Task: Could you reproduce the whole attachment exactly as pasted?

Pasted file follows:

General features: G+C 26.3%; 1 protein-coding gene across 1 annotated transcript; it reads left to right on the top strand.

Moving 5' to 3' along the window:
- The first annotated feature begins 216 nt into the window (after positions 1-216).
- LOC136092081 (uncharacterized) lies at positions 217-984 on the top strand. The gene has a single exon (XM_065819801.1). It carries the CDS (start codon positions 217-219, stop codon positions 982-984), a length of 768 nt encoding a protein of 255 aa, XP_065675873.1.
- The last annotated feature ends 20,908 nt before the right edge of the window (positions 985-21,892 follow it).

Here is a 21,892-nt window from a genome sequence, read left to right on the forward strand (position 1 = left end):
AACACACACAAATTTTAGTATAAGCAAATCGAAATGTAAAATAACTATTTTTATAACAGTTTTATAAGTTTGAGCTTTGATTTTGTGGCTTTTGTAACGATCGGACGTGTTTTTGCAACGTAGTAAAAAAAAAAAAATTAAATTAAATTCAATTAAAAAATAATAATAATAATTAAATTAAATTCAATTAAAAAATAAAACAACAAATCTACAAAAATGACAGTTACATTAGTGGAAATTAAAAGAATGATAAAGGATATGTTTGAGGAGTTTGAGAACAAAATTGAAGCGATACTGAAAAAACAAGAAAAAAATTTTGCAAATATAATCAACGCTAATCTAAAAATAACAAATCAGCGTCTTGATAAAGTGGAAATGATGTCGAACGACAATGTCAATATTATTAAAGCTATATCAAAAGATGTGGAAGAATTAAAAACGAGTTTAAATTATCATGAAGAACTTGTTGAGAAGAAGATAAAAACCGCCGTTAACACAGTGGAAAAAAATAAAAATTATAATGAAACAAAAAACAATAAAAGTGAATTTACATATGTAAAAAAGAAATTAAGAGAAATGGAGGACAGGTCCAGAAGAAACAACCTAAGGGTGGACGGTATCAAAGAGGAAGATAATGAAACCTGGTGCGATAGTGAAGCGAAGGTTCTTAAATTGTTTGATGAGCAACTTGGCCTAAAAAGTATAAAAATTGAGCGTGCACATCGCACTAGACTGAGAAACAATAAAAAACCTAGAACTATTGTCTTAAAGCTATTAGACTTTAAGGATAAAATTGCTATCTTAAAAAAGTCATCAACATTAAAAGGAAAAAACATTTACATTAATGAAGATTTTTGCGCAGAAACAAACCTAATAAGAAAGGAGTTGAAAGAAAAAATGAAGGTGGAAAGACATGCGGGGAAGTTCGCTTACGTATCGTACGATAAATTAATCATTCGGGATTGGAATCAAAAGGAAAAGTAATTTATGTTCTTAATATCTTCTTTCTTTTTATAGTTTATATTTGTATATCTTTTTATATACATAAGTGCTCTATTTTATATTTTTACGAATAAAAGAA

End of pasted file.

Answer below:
General features: G+C 26.3%; 1 protein-coding gene across 1 annotated transcript; it reads left to right on the top strand.

Moving 5' to 3' along the window:
- The first annotated feature begins 216 nt into the window (after positions 1-216).
- LOC136092081 (uncharacterized) lies at positions 217-984 on the top strand. The gene has a single exon (XM_065819801.1). It carries the CDS (start codon positions 217-219, stop codon positions 982-984), a length of 768 nt encoding a protein of 255 aa, XP_065675873.1.
- The last annotated feature ends 20,908 nt before the right edge of the window (positions 985-21,892 follow it).

Here is a 21,892-nt window from a genome sequence, read left to right on the forward strand (position 1 = left end):
AACACACACAAATTTTAGTATAAGCAAATCGAAATGTAAAATAACTATTTTTATAACAGTTTTATAAGTTTGAGCTTTGATTTTGTGGCTTTTGTAACGATCGGACGTGTTTTTGCAACGTAGTAAAAAAAAAAAAATTAAATTAAATTCAATTAAAAAATAATAATAATAATTAAATTAAATTCAATTAAAAAATAAAACAACAAATCTACAAAAATGACAGTTACATTAGTGGAAATTAAAAGAATGATAAAGGATATGTTTGAGGAGTTTGAGAACAAAATTGAAGCGATACTGAAAAAACAAGAAAAAAATTTTGCAAATATAATCAACGCTAATCTAAAAATAACAAATCAGCGTCTTGATAAAGTGGAAATGATGTCGAACGACAATGTCAATATTATTAAAGCTATATCAAAAGATGTGGAAGAATTAAAAACGAGTTTAAATTATCATGAAGAACTTGTTGAGAAGAAGATAAAAACCGCCGTTAACACAGTGGAAAAAAATAAAAATTATAATGAAACAAAAAACAATAAAAGTGAATTTACATATGTAAAAAAGAAATTAAGAGAAATGGAGGACAGGTCCAGAAGAAACAACCTAAGGGTGGACGGTATCAAAGAGGAAGATAATGAAACCTGGTGCGATAGTGAAGCGAAGGTTCTTAAATTGTTTGATGAGCAACTTGGCCTAAAAAGTATAAAAATTGAGCGTGCACATCGCACTAGACTGAGAAACAATAAAAAACCTAGAACTATTGTCTTAAAGCTATTAGACTTTAAGGATAAAATTGCTATCTTAAAAAAGTCATCAACATTAAAAGGAAAAAACATTTACATTAATGAAGATTTTTGCGCAGAAACAAACCTAATAAGAAAGGAGTTGAAAGAAAAAATGAAGGTGGAAAGACATGCGGGGAAGTTCGCTTACGTATCGTACGATAAATTAATCATTCGGGATTGGAATCAAAAGGAAAAGTAATTTATGTTCTTAATATCTTCTTTCTTTTTATAGTTTATATTTGTATATCTTTTTATATACATAAGTGCTCTATTTTATATTTTTACGAATAAAAGAA